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Aiken County wildlife area opens to the public Saturdays in September August 7, 2018
Crackerneck Wildlife Management Area in Aiken County will be open for scouting, fishing and other recreational opportunities when it opens to the public during the five Saturdays in September. (SCDNR photo by John P. Rinder)
Aiken County’s Crackerneck Wildlife Management Area and Ecological Reserve will be open to the public on the following Saturdays this fall: Sept. 1, 8, 15, 22 and 29.
The Crackerneck Wildlife Management Area (WMA) and Ecological Reserve consists of 10,600 acres owned by the U.S. Department of Energy and managed for them by the South Carolina Department of Natural Resources (SCDNR). The area is in Aiken County, along the Savannah River and southwest of the town of Jackson, off SC 125. Access is through the check station gate on Bent Rim Road, 0.1 mile left at the paved end of Brown Road. Detailed maps/brochures of the area that include special rules and regulations can be requested in advance by e-mailing firstname.lastname@example.org and providing a name and postal mailing address. Maps are also available at the check station where visitors sign in. The SCDNR office on the Savannah River Site can be reached at (803) 725-3663.
The area will be open for scouting, fishing and some other outdoor activities. All visitors must sign in before entering and sign out prior to leaving. No managed trails exist on the property. Bikes and horses are confined to the 50-mile road system and selected firebreaks. No weapons are allowed during this period. Hours are 6 a.m. to 8 p.m. Insect repellant is recommended for all users and recreationists should bring their own water. One port-o-let is located at the check station.
Hunters are encouraged to utilize these open dates to scout the area prior to deer season. Habitat changes are continually occurring due to timber harvests, prescribed burns, weather events and road construction.
Fishing will be allowed during this period. Limited bank fishing opportunities exist at Skinface Pond so small boats are recommended. The bass limit at Skinface is two per person per day with a 14-inch minimum, while the catfish limit is five. Limits on bream are the same as state creel limits. A couple of swamp lakes are also accessible with small boats and will be open to fishing.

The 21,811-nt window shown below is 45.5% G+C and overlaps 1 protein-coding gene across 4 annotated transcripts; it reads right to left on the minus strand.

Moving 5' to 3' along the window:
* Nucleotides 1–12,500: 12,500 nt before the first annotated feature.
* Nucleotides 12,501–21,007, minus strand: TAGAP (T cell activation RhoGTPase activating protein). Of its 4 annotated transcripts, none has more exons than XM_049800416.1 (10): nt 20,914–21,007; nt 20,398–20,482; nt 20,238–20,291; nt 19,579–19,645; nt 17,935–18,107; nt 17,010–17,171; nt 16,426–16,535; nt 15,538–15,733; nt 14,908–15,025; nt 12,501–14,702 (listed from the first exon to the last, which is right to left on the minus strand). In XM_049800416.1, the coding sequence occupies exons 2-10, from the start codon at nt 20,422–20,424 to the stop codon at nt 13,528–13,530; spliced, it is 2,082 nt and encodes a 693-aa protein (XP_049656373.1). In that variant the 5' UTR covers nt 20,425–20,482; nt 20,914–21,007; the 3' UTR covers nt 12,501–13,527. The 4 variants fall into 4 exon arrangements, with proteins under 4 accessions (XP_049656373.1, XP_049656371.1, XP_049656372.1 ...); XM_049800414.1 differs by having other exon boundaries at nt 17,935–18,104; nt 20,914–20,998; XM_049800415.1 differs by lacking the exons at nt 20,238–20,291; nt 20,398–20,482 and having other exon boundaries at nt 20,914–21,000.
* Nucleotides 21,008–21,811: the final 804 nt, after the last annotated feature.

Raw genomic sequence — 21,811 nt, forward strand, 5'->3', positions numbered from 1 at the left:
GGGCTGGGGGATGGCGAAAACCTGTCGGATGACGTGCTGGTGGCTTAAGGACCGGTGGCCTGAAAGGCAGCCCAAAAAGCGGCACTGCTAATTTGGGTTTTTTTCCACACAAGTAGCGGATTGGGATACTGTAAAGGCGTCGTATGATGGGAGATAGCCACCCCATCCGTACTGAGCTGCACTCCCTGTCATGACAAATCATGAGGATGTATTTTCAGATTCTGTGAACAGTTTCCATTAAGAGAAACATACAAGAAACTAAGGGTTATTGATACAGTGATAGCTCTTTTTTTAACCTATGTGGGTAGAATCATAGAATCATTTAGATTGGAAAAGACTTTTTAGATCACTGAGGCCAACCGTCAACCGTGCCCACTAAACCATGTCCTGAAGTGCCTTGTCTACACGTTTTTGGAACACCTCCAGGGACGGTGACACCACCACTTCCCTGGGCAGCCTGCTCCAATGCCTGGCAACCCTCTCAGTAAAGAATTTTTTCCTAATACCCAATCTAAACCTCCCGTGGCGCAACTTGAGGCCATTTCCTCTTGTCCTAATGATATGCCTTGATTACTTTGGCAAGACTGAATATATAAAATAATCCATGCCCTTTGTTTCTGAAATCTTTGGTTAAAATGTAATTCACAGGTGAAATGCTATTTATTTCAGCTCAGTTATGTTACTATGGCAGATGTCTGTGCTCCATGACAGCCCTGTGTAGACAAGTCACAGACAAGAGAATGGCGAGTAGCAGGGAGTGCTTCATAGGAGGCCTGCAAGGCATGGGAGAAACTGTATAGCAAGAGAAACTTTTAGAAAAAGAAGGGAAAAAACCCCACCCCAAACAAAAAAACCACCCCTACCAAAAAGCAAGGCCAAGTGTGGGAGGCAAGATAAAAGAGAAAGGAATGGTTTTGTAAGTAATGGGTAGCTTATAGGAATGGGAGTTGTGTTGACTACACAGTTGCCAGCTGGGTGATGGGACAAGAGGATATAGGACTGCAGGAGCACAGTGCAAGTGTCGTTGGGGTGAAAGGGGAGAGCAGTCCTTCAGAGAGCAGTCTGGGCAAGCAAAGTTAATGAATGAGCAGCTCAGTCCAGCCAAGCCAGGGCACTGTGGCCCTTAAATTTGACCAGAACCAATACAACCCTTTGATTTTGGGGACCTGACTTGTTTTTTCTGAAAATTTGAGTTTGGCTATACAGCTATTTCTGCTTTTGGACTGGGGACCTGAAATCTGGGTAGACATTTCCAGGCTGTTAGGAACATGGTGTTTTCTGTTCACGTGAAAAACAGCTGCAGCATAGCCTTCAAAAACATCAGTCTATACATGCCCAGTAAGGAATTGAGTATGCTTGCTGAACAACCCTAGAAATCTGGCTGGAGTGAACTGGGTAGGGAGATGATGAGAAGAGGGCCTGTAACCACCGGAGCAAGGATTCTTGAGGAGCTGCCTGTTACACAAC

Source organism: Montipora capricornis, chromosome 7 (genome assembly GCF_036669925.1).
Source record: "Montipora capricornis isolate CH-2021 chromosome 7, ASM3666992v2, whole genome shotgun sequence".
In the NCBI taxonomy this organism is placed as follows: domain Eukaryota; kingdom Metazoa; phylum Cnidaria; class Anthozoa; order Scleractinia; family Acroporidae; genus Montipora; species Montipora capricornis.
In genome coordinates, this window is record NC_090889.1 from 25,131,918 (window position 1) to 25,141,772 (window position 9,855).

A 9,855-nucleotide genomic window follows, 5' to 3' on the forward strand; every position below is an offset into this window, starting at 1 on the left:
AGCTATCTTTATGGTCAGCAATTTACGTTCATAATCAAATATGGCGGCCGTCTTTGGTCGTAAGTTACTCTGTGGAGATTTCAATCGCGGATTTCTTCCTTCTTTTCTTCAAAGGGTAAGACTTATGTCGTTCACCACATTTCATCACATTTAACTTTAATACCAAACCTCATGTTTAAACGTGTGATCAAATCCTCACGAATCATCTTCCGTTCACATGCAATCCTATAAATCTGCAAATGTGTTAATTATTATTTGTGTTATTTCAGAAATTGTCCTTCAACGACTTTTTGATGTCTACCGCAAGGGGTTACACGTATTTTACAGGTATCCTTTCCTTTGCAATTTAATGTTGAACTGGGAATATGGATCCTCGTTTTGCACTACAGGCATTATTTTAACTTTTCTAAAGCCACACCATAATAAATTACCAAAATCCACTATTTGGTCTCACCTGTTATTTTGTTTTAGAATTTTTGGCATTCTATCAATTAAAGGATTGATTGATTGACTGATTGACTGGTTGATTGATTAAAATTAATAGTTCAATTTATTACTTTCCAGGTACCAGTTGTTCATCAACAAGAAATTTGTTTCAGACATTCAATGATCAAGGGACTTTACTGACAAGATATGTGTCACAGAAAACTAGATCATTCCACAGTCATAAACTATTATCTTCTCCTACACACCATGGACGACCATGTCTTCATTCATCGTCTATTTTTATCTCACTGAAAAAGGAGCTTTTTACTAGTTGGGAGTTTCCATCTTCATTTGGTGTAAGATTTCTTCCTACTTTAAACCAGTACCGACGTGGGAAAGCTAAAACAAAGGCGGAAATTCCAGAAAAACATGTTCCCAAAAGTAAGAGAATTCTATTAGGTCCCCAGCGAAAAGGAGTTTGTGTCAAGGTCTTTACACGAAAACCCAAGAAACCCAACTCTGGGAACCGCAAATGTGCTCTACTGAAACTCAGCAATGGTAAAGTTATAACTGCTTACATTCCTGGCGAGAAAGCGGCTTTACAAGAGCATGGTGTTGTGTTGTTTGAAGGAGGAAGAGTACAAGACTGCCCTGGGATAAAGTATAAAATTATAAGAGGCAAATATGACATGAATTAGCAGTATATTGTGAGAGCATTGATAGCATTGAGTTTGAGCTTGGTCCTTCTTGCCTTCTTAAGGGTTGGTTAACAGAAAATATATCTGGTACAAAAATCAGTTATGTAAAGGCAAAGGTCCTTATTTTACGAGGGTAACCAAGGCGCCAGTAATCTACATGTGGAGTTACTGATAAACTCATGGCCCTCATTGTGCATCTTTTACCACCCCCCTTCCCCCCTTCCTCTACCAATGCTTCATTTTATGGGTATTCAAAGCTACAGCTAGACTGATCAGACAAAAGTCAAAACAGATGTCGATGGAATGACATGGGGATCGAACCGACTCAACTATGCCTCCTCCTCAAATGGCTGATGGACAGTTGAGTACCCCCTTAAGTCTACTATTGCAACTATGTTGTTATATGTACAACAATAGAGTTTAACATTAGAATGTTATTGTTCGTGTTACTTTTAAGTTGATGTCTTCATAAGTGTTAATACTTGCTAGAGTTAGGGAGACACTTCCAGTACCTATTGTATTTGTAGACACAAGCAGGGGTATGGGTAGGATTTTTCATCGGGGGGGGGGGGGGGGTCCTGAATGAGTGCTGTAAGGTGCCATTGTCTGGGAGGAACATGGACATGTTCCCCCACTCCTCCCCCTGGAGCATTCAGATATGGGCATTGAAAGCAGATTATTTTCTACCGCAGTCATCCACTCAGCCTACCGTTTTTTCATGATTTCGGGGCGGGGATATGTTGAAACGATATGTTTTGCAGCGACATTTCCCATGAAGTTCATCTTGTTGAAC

No bike trails currently exist. Mountain bikes are restricted to the 50-mile road system and selected firebreaks. Most roads are improved with crush-and-run but offer relatively smooth riding.
Great opportunities exist for birders to view fall migrants and summer or permanent residents. Birding for terrestrial species is productive and easy due to the road system that traverses a variety of habitats. Wetland species occur but are difficult to access and observe. SCDNR personnel at the gate can provide locations for species of interest.
No hiking trail currently exists, but the 50-mile road system goes through scenic areas and is a suitable alternative. In addition, hikers can utilize a 30-mile network of firebreaks that will get them off the beaten path. The more adventurous hikers can blaze their own trails just as hunters do. For anyone entering the Savannah River swamp, a compass and/or GPS unit are strongly recommended.
Many people just enjoy touring the road system to see what can be observed, whether it be wildlife, wildflowers, butterflies, old home sites or cemeteries, and forestry and wildlife management practices. The entire 50-mile road system can be enjoyably ridden in under four hours.
Limited opportunities exist for canoeing in Skinface Pond or a few accessible swamp lakes that are picturesque. Alligators, snakes and a variety of water birds will be encountered. Access to Upper Three Runs Creek is prohibited for any reason.
Horses are limited to the 50-mile road system and selected firebreaks. While most roads are crush-and-run, they are well vegetated and horses seem to handle them well. Main roads have wide clearances so shoulders are an option. Firebreaks can be utilized when not planted for wildlife. Several places around Crackerneck are large enough to park several horse trailers.
Photographers have grand opportunities with wildlife, fall wildflowers, butterflies, scenic vistas, and forestry and wildlife management practices to name a few. However, photographers should have realistic expectations when trying to photograph wildlife. While abundant, wildlife at Crackerneck is truly wild and elusive. Stealth and patience are needed for success. Most animals are more active at dawn and dusk instead of mid-day.
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